Getting to Manali was was an adventure! This highway is only open for about 4 months of the year and the average elevation is more than 13,000feet (4,000 m). It is 17,480ft at its highest point at Tanglang La mountain pass. Day 1 started fairly well. I made the Rohtang pass with no real problems. It was a stunning ride with plenty of dirt tracks and breathtaking views. Particularly riding through the Moore plains which is surrounded by stunning natural rock formations. After about 8 hours of riding I made it to a small settlement in Sarchu where I found my tent for the night. It was pretty cold here at around 15,000 feet but I had plenty of blankets and a good dinner to keep me warm.
|Hitting the snow|
Around 4am the next morning I woke to the ominous sound of heavy rainfall. I knew I had two more high passes to make and with rain comes fog, snow, mud and the threat of landslides. I didn't relish my ride. The rain kept coming until around 7am and that is when I decided to go for it.
Following my usual ritual, I packed Rhonda, gave her a quick once over and pressed the button to fire her up. For the first time in our 11,000 miles and 4 months together, Rhonda did not start! The combination of cold and altitude had got to her and she just couldn't seem to get enough fuel to get going. I kept trying until eventually, as the battery gave it’s last bit of energy, she started! I had to hold her on full throttle for a minute or so before the fuel started coming through properly and power was restored. What a relief! Now all I had to do was go for it!
|Stunning rock formations|
As I headed for the first pass of the day I cranked up my heated grips and prepared to hit the snow. First though came the mud. The tracks were slippery and rutted but we had no real problems. The hardest part was getting past the trucks as we caught up with them. It still amazes me where these drivers take their trucks! They are fairly good at giving you space to pass if you let them know you are there. This time though I got it wrong. I beeped my horn and watched as the driver pulled to the right, I saw my gap and went for it only to find his front end coming in on me and closing the gap leaving me dangerously close to the edge with nowhere to go. He hadn't seen me. I had failed to see that he was not moving for me but swinging out for a bend. I was passed the point of no return and my only chance was to make the gap before he closed it entirely and so I squeezed the throttle and screamed in my helmet, sure I wasn't going to make it! Just when I thought India had used up all my adrenaline, there it was, and it wasn't even 9am!
|The river crossing|
The view of the glacier lake as I started my decent was breathtaking but all too soon my attention was pulled away and was now focusing on the next problem. We had made it passed the truck and had come down out of the fog but now the mountain track ahead was covered in rocks. The result of a fresh landslide. There were trucks on the other side and all the drivers were stood by. They looked like they were waiting for something.
I assessed the rocks and thought “I can ride over those! Get on your pegs and work it!”. There was a biker behind me and we both went for it. That’s when the truckers started jumping up and down and screaming something! I lost concentration and went down as did the guy behind. He came over to help me lift Rhonda and I asked him what they were saying “The rocks are coming” he said. I looked up to see a shower of stones bear down on me. I was glad I had kept my helmet on but wondered what was following and nearly ran but the guy with me just kept on trying to lift Rhonda so I stayed and kept my eyes upwards as we lifted. The truckers kept shouting, which was very unnerving but between us we made it over the rocks and to the other side.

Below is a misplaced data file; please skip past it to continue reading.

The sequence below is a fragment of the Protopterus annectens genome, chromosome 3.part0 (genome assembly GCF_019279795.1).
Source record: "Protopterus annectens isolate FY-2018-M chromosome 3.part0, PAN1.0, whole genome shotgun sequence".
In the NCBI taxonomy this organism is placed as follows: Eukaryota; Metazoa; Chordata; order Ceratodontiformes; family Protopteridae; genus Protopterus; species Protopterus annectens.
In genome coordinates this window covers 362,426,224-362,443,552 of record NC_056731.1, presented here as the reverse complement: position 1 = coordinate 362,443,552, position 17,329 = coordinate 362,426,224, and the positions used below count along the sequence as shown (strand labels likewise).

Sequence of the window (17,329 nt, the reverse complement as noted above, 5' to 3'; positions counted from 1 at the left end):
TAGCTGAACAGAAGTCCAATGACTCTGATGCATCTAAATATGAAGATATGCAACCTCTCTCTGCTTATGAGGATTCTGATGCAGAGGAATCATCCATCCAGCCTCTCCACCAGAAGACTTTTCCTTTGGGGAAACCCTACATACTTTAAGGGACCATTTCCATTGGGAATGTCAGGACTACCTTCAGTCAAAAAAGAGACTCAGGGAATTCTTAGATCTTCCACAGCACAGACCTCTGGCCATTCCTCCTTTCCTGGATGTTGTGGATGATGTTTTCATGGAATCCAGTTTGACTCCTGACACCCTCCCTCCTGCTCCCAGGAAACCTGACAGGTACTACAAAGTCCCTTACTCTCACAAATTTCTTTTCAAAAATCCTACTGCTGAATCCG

The next challenge was a river crossing, which we made with no issues. Then came another and there was already a biker in there who had dropped his bike. However, there were also a few half naked, rather dishy men who had just got their bikes through and were now helping others, and having a whale of a time doing so. Just what I needed! I really didn't want to drop Rhonda in here. It would have been a real effort to get her out again. I crept closer then went for it, making it over with ease and with a cheer from the guys! Lovely! I waved and headed on my way.
After the river crossing came a muddy hill that was covered in trucks and bikes and cars, all stuck and trying to work their way out. I had to go for it. If I stopped I too would be stuck and probably on my side again. I picked a line between the vehicles and gunned it. Rhonda pulled us up with ease! This was great. Like an enduro race with luggage! Just as I was patting myself on the back, I dropped her at the top, trapping my leg underneath. The guy from the landslide appeared from no where and managed to lift Rhonda enough so I could ease my leg out. What a guy! I wonder if he will be there next time? I could do with a guardian angel!
|Rhonda gets a wash|
So that was the Leh to Minali pass! Wonderful! Stunning views and a great adventure. I would highly recommend the ride! Rhonda is fine but her luggage system is a little battered. We have lost a bolt that holds the rack, broken a bolt that holds the top box and snapped the front rack! Otherwise we are in one piece and I even treated her to a wash! Manali is a stunning valley and the ride down in to it was breathtaking. A chilled hippyish kinda place full of travellers, climbers and people generally looking, finding or found themselves! As I rode in I I was waved down by a guy who has been following my ride! Lovely! I also met an Ozzy couple who I shared a few beers and a few stories with! We have a date when I arrive in Australia! Cant wait! Not long now!